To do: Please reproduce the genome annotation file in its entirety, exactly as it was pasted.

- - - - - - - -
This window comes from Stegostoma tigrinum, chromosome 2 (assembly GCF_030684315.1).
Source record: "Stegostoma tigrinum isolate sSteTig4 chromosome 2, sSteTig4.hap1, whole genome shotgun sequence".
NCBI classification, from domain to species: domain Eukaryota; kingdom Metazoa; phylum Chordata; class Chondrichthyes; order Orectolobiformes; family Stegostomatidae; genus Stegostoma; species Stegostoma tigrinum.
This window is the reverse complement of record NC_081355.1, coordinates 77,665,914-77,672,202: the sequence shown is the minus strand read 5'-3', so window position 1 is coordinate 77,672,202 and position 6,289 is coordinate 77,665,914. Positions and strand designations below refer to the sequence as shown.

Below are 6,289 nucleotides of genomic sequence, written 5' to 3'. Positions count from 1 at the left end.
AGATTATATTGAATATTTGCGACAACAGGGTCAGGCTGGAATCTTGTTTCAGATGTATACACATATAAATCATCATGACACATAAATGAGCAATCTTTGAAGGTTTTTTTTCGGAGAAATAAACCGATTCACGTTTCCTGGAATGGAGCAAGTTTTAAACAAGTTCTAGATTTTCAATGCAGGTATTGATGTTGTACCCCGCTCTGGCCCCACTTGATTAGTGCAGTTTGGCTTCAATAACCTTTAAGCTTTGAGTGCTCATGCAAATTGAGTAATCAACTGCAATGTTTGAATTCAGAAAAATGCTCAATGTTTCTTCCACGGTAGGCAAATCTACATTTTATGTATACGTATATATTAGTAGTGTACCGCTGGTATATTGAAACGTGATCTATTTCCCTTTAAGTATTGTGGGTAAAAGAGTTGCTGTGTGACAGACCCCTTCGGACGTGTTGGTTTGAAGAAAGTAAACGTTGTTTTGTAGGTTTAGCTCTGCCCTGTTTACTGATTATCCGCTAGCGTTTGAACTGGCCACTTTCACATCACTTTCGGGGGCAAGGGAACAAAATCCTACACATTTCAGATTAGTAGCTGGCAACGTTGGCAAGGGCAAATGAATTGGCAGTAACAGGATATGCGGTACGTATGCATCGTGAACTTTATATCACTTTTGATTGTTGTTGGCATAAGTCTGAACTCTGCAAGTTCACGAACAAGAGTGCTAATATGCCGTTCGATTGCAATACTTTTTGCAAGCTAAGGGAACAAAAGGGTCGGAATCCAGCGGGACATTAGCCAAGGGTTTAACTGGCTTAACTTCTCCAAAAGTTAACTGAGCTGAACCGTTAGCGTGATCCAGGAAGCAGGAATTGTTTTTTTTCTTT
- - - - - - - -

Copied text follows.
This window comes from Stegostoma tigrinum, chromosome 2 (assembly GCF_030684315.1).
Source record: "Stegostoma tigrinum isolate sSteTig4 chromosome 2, sSteTig4.hap1, whole genome shotgun sequence".
NCBI classification, from domain to species: domain Eukaryota; kingdom Metazoa; phylum Chordata; class Chondrichthyes; order Orectolobiformes; family Stegostomatidae; genus Stegostoma; species Stegostoma tigrinum.
This window is the reverse complement of record NC_081355.1, coordinates 77,665,914-77,672,202: the sequence shown is the minus strand read 5'-3', so window position 1 is coordinate 77,672,202 and position 6,289 is coordinate 77,665,914. Positions and strand designations below refer to the sequence as shown.

Below are 6,289 nucleotides of genomic sequence, written 5' to 3'. Positions count from 1 at the left end.
AGATTATATTGAATATTTGCGACAACAGGGTCAGGCTGGAATCTTGTTTCAGATGTATACACATATAAATCATCATGACACATAAATGAGCAATCTTTGAAGGTTTTTTTTCGGAGAAATAAACCGATTCACGTTTCCTGGAATGGAGCAAGTTTTAAACAAGTTCTAGATTTTCAATGCAGGTATTGATGTTGTACCCCGCTCTGGCCCCACTTGATTAGTGCAGTTTGGCTTCAATAACCTTTAAGCTTTGAGTGCTCATGCAAATTGAGTAATCAACTGCAATGTTTGAATTCAGAAAAATGCTCAATGTTTCTTCCACGGTAGGCAAATCTACATTTTATGTATACGTATATATTAGTAGTGTACCGCTGGTATATTGAAACGTGATCTATTTCCCTTTAAGTATTGTGGGTAAAAGAGTTGCTGTGTGACAGACCCCTTCGGACGTGTTGGTTTGAAGAAAGTAAACGTTGTTTTGTAGGTTTAGCTCTGCCCTGTTTACTGATTATCCGCTAGCGTTTGAACTGGCCACTTTCACATCACTTTCGGGGGCAAGGGAACAAAATCCTACACATTTCAGATTAGTAGCTGGCAACGTTGGCAAGGGCAAATGAATTGGCAGTAACAGGATATGCGGTACGTATGCATCGTGAACTTTATATCACTTTTGATTGTTGTTGGCATAAGTCTGAACTCTGCAAGTTCACGAACAAGAGTGCTAATATGCCGTTCGATTGCAATACTTTTTGCAAGCTAAGGGAACAAAAGGGTCGGAATCCAGCGGGACATTAGCCAAGGGTTTAACTGGCTTAACTTCTCCAAAAGTTAACTGAGCTGAACCGTTAGCGTGATCCAGGAAGCAGGAATTGTTTTTTTTCTTT